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Kenton "Factor" Grua (July 25, 1950 – August 25, 2002) was a Grand Canyon river guide. He was the first person in recorded history to hike through the Grand Canyon's entire length. In 1983, he set the speed record for rowing through the canyon in 37 hours.


Music Temple river dory boat
One of Martin Litton's 27 original Grand Canyon Dories. Grua was an early guide for Litton, who pioneered the use of dories in the Grand Canyon in the 1970s.

Kenton Grua was born and raised in Vernal, Utah. At age 12, Grua was enthralled by a whitewater rafting trip taken with his father on the Green River, a tributary of the Colorado River. He began college around 1968, but soon dropped out after he was offered a job as a motorman—​a rubber raft guide—​for Ted Hatch in the Grand Canyon. He was soon after hired by Grand Canyon Dories, founded by environmentalist Martin Litton, who piloted a fleet of wooden McKenzie River dories specially modified for the Colorado. His boundless energy, memorable personality and constant experimentation earned Grua a nickname, as historian Lew Steiger explains:

Years ago, his pals nicknamed him 'Factor' because that's what he was ... this additional element you always had to factor in whenever you were on a river trip, or in the warehouse, or anywhere with him ... frequently brilliant, sometimes insane, usually intense ... always a factor.

Rowing speed-record through the Grand Canyon

In 1983, Grua, along with river guides Rudi Petschek and Steve Reynolds, set a record for speed rowing down the 277-mile length of the Colorado River through the Grand Canyon, with a time of 36 hours, 38 minutes and 29 seconds, breaking the previous record of just under 48 hours set in 1980 by Grua, Petschek, and Wally Rist, which in turn broke the record of 52 hours established in 1951 by the Rigg brothers. Normally, trips in motorized rubber rafts take up to a week and dory trips two weeks or more. Grua's 1983 trip took advantage of record-setting seasonal flood waters to propel a specially modified wooden dory called the Emerald Mile along the route. This famous speed run has been recounted in a number of books and articles, including Lew Steiger's story "Speed" in Christa Sadler's book, There's This River ... Grand Canyon Boatman Stories (2006), and Kevin Fedarko's The Emerald Mile: The Epic Story of the Fastest Ride in History Though the Heart of the Grand Canyon (2013). Grua's record stood until 2016, when a team of kayakers made the trip in 35 hours and 5 minutes - that record was broken 2 days later by solo kayaker Ben Orkin bringing the speed to 34 hours and 2 minutes.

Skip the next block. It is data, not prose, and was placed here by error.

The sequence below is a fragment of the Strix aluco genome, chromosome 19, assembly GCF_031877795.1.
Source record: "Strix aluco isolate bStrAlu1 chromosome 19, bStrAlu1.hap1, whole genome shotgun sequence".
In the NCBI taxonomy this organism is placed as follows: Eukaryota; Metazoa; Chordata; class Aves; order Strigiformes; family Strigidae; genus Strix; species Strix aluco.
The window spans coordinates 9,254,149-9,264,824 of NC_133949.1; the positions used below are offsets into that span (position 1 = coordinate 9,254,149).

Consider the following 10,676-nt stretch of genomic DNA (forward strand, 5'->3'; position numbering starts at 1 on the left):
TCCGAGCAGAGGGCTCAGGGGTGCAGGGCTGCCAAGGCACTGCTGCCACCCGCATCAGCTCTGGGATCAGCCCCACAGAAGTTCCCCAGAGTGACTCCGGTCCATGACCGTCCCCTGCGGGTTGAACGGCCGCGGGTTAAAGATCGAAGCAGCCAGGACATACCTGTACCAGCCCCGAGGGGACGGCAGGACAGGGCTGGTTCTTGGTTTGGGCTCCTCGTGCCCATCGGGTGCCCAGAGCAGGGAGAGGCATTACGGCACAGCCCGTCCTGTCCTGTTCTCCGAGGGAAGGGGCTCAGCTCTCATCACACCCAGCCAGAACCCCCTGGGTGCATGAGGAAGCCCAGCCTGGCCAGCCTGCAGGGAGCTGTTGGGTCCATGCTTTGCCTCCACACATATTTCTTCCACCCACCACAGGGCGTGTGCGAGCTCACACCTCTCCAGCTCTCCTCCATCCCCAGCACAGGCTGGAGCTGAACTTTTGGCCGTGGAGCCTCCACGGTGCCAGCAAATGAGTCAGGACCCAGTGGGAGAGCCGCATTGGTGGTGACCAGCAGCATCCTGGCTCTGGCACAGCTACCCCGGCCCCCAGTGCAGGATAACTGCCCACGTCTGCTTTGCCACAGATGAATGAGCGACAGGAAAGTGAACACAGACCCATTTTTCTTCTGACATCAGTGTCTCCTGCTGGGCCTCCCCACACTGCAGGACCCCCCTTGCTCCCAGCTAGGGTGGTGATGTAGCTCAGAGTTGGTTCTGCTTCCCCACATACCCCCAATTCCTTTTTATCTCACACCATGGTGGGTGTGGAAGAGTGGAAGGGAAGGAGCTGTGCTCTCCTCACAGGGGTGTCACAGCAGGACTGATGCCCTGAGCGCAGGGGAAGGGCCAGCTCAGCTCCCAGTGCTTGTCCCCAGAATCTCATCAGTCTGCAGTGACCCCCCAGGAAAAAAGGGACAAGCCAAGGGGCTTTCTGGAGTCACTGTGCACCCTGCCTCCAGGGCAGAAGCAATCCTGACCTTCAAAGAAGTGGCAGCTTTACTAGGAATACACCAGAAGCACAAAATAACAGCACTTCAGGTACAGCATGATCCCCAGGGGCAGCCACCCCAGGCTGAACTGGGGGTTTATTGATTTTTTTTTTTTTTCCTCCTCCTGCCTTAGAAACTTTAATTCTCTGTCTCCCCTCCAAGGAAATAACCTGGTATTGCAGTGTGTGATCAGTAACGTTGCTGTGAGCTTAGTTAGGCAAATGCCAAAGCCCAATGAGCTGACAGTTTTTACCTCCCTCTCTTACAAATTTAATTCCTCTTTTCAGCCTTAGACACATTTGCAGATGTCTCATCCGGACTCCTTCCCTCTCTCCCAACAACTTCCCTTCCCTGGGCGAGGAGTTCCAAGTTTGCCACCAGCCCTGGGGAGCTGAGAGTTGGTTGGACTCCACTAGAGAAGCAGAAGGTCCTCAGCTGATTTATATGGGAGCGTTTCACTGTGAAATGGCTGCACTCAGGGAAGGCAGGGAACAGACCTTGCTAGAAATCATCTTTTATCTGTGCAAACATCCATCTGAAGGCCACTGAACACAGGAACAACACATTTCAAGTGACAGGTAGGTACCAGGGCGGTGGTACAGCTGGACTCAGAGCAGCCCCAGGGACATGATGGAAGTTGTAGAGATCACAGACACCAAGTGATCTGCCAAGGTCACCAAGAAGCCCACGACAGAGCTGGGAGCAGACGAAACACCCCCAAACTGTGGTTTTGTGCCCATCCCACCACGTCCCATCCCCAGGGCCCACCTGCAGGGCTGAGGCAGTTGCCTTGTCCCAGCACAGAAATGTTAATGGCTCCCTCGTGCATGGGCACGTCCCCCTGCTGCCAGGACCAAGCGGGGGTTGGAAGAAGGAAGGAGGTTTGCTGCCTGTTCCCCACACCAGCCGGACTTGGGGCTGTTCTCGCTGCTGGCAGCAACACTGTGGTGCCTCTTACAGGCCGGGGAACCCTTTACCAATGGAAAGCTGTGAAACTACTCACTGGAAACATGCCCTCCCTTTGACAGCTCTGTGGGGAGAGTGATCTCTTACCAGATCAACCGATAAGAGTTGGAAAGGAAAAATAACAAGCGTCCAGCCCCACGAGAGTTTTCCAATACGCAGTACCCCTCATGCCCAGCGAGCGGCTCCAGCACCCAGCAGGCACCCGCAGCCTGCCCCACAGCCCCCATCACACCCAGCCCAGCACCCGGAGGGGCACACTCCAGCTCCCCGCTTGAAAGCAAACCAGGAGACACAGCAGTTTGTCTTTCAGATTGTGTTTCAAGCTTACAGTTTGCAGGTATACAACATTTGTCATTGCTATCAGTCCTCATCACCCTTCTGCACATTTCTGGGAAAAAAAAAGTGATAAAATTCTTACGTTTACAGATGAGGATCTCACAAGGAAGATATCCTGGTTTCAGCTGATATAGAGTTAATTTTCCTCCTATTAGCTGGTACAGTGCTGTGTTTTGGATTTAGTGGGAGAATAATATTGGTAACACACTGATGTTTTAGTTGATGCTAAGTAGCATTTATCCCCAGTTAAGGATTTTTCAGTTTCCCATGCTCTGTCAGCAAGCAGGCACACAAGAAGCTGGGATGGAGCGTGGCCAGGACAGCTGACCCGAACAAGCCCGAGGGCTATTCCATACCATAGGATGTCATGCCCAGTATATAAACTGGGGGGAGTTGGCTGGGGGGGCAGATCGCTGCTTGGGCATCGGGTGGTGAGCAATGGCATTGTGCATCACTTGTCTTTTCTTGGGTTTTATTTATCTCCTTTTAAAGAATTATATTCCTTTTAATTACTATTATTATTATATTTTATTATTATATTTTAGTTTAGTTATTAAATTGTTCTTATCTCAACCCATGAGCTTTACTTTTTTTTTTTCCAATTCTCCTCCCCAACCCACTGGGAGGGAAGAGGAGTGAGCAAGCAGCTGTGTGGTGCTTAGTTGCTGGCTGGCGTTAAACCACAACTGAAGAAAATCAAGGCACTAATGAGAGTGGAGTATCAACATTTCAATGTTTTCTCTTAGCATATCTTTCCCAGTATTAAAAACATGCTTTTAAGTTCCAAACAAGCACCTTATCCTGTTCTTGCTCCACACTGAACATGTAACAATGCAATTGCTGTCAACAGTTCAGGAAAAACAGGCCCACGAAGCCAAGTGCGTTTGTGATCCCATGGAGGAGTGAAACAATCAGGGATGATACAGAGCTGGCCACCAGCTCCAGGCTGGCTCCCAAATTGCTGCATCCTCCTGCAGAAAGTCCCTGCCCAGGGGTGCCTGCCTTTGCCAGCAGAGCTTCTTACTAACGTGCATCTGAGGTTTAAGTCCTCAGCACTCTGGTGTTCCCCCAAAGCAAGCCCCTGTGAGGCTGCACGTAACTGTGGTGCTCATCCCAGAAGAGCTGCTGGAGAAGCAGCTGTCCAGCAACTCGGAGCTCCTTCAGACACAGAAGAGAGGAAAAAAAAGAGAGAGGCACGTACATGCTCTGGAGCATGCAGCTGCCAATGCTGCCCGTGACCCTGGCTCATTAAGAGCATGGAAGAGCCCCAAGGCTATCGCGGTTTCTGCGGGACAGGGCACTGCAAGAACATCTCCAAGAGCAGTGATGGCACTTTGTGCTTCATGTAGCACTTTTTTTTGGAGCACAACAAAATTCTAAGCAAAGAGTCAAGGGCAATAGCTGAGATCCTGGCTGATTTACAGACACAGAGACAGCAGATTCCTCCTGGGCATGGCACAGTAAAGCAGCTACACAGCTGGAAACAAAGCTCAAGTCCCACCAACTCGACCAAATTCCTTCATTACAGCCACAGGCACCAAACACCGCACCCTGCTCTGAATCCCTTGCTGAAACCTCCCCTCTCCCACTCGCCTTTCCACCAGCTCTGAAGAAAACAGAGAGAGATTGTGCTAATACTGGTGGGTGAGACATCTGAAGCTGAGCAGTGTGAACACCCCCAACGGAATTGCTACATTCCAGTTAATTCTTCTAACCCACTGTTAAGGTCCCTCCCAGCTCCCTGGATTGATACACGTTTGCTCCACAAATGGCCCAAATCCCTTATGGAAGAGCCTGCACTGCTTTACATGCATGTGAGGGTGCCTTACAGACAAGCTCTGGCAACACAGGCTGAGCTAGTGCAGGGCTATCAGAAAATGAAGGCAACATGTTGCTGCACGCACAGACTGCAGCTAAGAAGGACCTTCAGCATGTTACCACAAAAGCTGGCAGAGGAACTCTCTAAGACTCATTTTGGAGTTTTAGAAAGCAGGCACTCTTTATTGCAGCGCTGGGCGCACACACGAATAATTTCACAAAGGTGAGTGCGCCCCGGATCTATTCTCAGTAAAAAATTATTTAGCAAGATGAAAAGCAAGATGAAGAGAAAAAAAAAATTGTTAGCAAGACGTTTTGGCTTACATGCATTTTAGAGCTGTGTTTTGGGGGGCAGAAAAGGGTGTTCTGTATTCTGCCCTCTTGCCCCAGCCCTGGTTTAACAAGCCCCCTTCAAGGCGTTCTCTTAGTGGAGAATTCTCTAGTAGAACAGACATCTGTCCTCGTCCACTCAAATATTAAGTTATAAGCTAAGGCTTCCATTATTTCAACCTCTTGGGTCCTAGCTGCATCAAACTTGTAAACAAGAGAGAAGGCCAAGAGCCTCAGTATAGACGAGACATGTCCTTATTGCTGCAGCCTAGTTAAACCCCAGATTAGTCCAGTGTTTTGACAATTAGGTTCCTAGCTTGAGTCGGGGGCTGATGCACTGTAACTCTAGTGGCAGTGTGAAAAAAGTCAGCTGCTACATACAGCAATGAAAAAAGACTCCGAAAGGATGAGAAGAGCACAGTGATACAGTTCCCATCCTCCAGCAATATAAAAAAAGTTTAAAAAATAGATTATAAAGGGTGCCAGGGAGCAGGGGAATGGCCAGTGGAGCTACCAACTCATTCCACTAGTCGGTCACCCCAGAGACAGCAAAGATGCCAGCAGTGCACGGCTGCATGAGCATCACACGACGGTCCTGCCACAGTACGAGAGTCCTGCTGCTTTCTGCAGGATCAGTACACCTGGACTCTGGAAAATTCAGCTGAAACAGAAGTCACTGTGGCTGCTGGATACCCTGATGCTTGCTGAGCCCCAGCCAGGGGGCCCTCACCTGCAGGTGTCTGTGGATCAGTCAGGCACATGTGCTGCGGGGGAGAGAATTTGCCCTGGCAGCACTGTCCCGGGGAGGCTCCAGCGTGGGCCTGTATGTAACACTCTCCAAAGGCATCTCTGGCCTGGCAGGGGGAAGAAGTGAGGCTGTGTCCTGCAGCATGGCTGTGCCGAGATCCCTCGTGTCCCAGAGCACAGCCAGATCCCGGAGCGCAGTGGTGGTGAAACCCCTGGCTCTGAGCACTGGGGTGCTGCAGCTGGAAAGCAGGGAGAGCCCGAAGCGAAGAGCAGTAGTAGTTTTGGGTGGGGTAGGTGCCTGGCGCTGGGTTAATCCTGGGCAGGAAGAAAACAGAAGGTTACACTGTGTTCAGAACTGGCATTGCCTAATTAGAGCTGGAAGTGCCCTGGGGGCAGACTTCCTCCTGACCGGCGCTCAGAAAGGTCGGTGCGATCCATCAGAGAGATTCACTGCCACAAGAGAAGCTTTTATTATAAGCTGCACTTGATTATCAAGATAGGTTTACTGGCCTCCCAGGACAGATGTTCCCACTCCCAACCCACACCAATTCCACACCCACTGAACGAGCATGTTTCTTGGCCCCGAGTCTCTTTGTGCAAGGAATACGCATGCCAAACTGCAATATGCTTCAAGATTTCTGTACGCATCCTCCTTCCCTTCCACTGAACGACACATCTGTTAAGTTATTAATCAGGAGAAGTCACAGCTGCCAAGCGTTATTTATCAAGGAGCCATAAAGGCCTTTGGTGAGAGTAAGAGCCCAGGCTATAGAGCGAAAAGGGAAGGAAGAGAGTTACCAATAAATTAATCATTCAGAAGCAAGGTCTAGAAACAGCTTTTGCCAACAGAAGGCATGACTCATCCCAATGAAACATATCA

First walk of the Grand Canyon's length

The Anasazi granaries at Nankoweap Creek is typical of the terrain Grua hiked through. He never crossed or swam the river, staying to the south side, often along higher escarpments and cliff faces such as this one. The river rose and fell frequently from the influence of Glen Canyon Dam upstream.

Kenton Grua was the first person in recorded history to walk the entire length of the Grand Canyon. The Colorado River forms the base of the canyon and he walked along or near it from the northern terminus near Lee's Ferry (started at Badger Canyon) to the southern terminus at Grand Wash Cliffs. Grua first had the idea after reading Colin Fletcher's best-seller The Man Who Walked Through Time (1968) in which Fletcher hiked the length of the Canyon inside Grand Canyon National Park, the first person to do so. However, this was only about half the length of the canyon, because at the time Fletcher conducted his trip in 1963, the National Park did not include the entire length of the canyon (it was later expanded). Others had hiked large portions of the canyon in multiple sections over a number of years. Grua wanted to "do it right" by hiking the entire canyon in a single trip.

Grua's work as a professional river guide allowed him to scout potential routes, which he did for a number of years before his first attempt in the fall of 1971—​soon abandoned because of an infection after he stepped on a cactus. He made his second attempt in 1977, after caching food at various points along the route. During this walk (staying south of the Colorado) he discovered many ancient Anasazi signs that were upwards of one thousand years old—​mezcal pit ovens for making alcohol, granary rooms for storing food—​showing that parts of the route had been used before. Some sections were perilous goat trails, hundreds of feet above the river, in otherwise sheer rock cliffs.

Grua reached the end of the canyon, Grand Wash Cliffs, on April 4, 1977, exactly five weeks after he had begun. He estimated he had actually hiked about six hundred miles because of the circuitous route required by the canyon's treacherous topography and the need to return to the river periodically for drinking water. Unlike Fletcher who wrote a best-selling book and became a hiking icon, Grua did little to publicize his accomplishment, which went largely unnoticed until much later, other than among his fellow river guides. Elias Butler (2007) said it was "one of the greatest hiking accomplishments in Grand Canyon history, though he has received little publicity for it."

Death and legacy

In 1988, Grua founded and was the first president of Grand Canyon River Guides, "a non-profit educational and environmental organization that weighs in on issues ranging from operation of Glen Canyon Dam to uranium mining near the rim, from overflight noise to quiet motors."

Grua died at 52 years of age from a heart attack related to a fall from his mountain bike on lower Schultz Creek Trail, near his home in Flagstaff, Arizona. He was survived by his wife and step-children.

The Whale Foundation offers the Kenton Grua Memorial Scholarship, benefiting Grand Canyon river guides who are pursuing further education.

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